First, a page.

fact, DMF caused the formation of some of the largest ice crystals and the
most severe organ damage on freezing of *any* of the conventional
cryoprotectants we had evaluated it in comparison to. We had, in short,
discarded DMF as a viable highly permeating mono-agent for organ or tissue
cryopreservation. We had also investigated many related compounds
(peralkylamides)and also found them to be of no utility in our models. I
communicated this to my SA colleagues and to the Reuters and other
reporters who subsequently called. Similarly Charles Platt was instrumental
in informing key members of the international press of Visser's likely
credibility and, most importantly, of the identity of the industrial
solvent, immunosuppresive, and carcinogen (DMF) she was promoting as an
AIDS cure

Ms. Visser was ultimately discreited and left SA. However, her legacy
remains: human clinical trials, even of the most ethical and tightly
controlled nature, have become all but impossible due to the "Virodene
Scandal" or the "Visser Affair." My colleague and friend Dick Burrows,
Diector of Intensive Care Medicine at Addington Hospital in SA, to this day
remains bitter and inflamed about the "enormous harm" the Virodene fiasco
did to clinical and experimental medicine in SA. He has repeatedly stated
that his practice of medicine has suffered direct harm as a result of this
incident. (Dr R Burrows, Director Intensive Care Unit, Addington Hospital
PO Box 977 PO Box 977, Email ). 

I might also note that money and support from cryonics organizations in the
US such as Alcor and CI ( I've been told in the vicinity of $50,000 to
$75,000) helped to allow Visser to continue her fraud in a country where
the level of desperation for ANY relief from AIDS simply cannot be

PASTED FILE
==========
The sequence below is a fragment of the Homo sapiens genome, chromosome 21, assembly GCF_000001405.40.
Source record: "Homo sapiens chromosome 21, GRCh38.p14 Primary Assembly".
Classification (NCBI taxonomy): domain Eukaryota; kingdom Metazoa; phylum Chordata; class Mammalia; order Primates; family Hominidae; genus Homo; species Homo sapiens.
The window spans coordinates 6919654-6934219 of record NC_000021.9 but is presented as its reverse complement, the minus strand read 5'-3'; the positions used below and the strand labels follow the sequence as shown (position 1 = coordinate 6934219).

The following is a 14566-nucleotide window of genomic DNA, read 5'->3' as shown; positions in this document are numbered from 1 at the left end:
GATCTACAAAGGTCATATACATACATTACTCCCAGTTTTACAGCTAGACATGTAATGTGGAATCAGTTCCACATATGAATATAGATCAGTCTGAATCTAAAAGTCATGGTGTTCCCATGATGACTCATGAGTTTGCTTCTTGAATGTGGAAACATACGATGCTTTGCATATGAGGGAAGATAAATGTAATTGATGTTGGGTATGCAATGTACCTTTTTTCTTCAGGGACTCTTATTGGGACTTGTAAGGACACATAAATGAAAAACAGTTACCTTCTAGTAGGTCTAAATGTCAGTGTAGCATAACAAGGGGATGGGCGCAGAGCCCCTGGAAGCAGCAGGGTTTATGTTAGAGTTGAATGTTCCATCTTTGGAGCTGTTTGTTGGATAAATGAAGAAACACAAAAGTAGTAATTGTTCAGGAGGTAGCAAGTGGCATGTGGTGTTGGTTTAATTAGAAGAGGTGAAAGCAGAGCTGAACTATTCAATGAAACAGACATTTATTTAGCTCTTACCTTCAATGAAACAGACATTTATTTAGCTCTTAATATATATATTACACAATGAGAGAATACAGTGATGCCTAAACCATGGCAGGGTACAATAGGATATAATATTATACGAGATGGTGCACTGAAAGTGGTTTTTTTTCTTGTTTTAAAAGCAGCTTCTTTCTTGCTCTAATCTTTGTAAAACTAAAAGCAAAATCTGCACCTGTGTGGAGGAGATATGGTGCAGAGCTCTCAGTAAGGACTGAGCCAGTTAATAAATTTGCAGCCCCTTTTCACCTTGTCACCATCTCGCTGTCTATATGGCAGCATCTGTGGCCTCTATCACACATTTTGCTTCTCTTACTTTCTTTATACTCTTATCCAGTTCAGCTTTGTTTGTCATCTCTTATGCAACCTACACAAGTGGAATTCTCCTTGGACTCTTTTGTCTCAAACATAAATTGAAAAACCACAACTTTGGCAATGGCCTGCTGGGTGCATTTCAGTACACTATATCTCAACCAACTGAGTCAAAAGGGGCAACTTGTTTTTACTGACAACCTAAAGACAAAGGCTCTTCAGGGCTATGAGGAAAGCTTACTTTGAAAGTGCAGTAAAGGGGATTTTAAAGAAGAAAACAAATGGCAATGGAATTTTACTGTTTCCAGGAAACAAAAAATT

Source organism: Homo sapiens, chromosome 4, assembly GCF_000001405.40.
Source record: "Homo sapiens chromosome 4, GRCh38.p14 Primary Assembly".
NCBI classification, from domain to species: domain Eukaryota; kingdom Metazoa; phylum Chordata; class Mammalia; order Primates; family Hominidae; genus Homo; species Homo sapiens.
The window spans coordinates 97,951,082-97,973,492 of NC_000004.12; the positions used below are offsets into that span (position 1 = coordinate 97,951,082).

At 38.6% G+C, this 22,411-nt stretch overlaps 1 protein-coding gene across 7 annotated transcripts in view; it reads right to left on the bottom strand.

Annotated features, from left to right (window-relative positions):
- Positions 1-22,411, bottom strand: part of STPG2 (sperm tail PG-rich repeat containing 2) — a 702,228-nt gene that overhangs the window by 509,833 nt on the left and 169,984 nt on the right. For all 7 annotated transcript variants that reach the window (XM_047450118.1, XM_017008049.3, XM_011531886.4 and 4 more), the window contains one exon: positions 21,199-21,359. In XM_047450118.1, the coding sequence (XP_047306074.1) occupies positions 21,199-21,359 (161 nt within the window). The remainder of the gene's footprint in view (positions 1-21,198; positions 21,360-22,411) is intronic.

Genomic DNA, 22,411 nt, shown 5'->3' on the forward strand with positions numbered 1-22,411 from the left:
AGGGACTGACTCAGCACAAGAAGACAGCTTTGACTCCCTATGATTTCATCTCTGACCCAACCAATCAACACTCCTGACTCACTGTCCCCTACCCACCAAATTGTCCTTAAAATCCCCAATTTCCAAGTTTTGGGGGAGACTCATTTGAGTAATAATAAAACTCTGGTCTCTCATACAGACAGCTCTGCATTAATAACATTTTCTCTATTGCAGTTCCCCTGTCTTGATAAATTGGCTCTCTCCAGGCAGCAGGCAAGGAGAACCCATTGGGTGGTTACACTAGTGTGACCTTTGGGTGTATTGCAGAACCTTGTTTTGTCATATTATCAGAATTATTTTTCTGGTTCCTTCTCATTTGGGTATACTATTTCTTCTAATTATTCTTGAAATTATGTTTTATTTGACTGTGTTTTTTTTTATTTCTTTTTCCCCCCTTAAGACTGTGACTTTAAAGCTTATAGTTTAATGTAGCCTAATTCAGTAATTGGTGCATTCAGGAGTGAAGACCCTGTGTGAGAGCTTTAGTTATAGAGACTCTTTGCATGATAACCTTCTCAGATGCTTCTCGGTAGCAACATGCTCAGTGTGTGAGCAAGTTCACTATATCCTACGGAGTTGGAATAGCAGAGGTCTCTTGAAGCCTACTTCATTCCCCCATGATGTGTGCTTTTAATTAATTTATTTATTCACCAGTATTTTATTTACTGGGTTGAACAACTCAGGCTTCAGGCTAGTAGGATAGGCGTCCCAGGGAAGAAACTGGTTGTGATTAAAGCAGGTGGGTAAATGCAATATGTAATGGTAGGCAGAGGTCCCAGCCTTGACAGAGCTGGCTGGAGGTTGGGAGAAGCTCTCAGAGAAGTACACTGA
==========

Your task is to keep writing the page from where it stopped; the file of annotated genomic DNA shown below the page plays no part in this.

understood by us in the US. FYI: roughly half of all the babies born in Dr.
Burrows' hospital are HIV infected.

In fact, 21CM recently abandoned efforts at clinical trials for promising
drugs to treat shock and multisystem organ failure from trauma and sepis
which were ideally suited to a "Third World " environment and economy
*directly* as a result of the Visser affair.

Ettinger also notes:

">I believe 21CM has a different class of substances it calls ice 
>blockers, acting through a different mechanism.

This is correct. This work, begun by Brian Wowk, has continued to progress
at an astounding pace. In no small part this been due to truly hurculean
efforts by Eugene Leitl, who I have seen putting in day after, day after
day of 14, 16 and even 20 hours at a stretch working to synthesize novel
ice blocking molecules: a task in which he has succeeded remarkably!

Thus, the patents which are "posting" now (i.e., becoming web accessible)
are but the tip of the iceberg, or should I more appropriately say, "the
first vitreous prearl of a mountain of precious, ice free glass which is
yet to emerge."

Thomas Donaldson comments:

>I too look forward to wider application of the cryoprotectants and
>perfusion technology created by 21st Century Medicine. Yes, it may not be
>immediate; the first thing to do is to try these methods on brains.
>(There was a time lapse between the first Wright brothers flight and 
>the use of 747's, after all).

This has been done, and with stellar results and has already been reported
on. In fact, ACS has pictures on their website. 

As to cooling, Thomas was apprised of the fact we had achieve cooling rates
of 10 C/min to -70 C with intact 20+ kilo dogs at the A4M meeting in a
private brefing held *at least* three years ago, if not longer. 

Furthermore, the financial and technological barriers to the application of
this technology to an estimated 1/3rd of human cryonics patients NOW, are
trivial compared, say, to the effort that has gone into the construction of
CI's latest and largest cryostat or Alcor's ambitious program of training
and "suspension services" revamping. 

And the ultimate irony is, the storage costs will probably be lower and the
up-front technology not more than 20% to 30% more costly than that employed
by Alcor  now (the only high technology player left in the human
cryopreservation field).

As a result of all this, I have become convinced that the only thing that
will get the impact of the progress *already made* through the thick skulls
of cryonicists is when they hear about the revival and cure of the first
*human* cancer patient placed into suspended animation at -120 C or below.

I predict the response will be: "Don't waste your money on it, get *frozen*
on the cheap and wait till you can get reanimated for free and be
fantastically rich and sexually irresistiable using Nanotechnology."

Mike Darwin, Director of Research
Critical Care Research, Inc.
10743 Civic Center Drive
Rancho Cucamonga, CA 91730
Phone: (909) 987-3883
Fax: (909) 987-7253

PS: My thanks to John Grigg for his warm remarks:

>I looked over the patent for 21st Century Medicine's research developments

>and must say I am VERY IMPRESSED!!!  I congratulate those who made it